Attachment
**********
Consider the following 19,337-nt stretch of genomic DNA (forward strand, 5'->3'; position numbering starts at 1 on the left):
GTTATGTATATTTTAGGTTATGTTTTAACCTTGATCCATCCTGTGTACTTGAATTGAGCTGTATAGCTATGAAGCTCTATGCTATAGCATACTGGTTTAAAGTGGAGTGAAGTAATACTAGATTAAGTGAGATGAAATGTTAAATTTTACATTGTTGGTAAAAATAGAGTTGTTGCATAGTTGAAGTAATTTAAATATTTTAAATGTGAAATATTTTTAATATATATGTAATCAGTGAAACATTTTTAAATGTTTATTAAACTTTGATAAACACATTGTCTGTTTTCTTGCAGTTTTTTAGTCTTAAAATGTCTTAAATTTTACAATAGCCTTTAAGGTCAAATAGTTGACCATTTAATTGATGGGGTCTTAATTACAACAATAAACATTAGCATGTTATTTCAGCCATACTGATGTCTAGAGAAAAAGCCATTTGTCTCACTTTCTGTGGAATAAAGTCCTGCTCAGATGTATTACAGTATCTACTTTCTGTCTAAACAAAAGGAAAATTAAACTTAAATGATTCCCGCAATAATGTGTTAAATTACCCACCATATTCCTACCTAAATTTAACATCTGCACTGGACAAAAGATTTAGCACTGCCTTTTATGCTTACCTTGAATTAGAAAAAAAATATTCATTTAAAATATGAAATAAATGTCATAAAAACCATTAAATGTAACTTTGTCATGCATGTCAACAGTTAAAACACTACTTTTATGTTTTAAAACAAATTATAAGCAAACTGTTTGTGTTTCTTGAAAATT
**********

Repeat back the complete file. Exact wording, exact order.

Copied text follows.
Consider the following 19,337-nt stretch of genomic DNA (forward strand, 5'->3'; position numbering starts at 1 on the left):
GTTATGTATATTTTAGGTTATGTTTTAACCTTGATCCATCCTGTGTACTTGAATTGAGCTGTATAGCTATGAAGCTCTATGCTATAGCATACTGGTTTAAAGTGGAGTGAAGTAATACTAGATTAAGTGAGATGAAATGTTAAATTTTACATTGTTGGTAAAAATAGAGTTGTTGCATAGTTGAAGTAATTTAAATATTTTAAATGTGAAATATTTTTAATATATATGTAATCAGTGAAACATTTTTAAATGTTTATTAAACTTTGATAAACACATTGTCTGTTTTCTTGCAGTTTTTTAGTCTTAAAATGTCTTAAATTTTACAATAGCCTTTAAGGTCAAATAGTTGACCATTTAATTGATGGGGTCTTAATTACAACAATAAACATTAGCATGTTATTTCAGCCATACTGATGTCTAGAGAAAAAGCCATTTGTCTCACTTTCTGTGGAATAAAGTCCTGCTCAGATGTATTACAGTATCTACTTTCTGTCTAAACAAAAGGAAAATTAAACTTAAATGATTCCCGCAATAATGTGTTAAATTACCCACCATATTCCTACCTAAATTTAACATCTGCACTGGACAAAAGATTTAGCACTGCCTTTTATGCTTACCTTGAATTAGAAAAAAAATATTCATTTAAAATATGAAATAAATGTCATAAAAACCATTAAATGTAACTTTGTCATGCATGTCAACAGTTAAAACACTACTTTTATGTTTTAAAACAAATTATAAGCAAACTGTTTGTGTTTCTTGAAAATT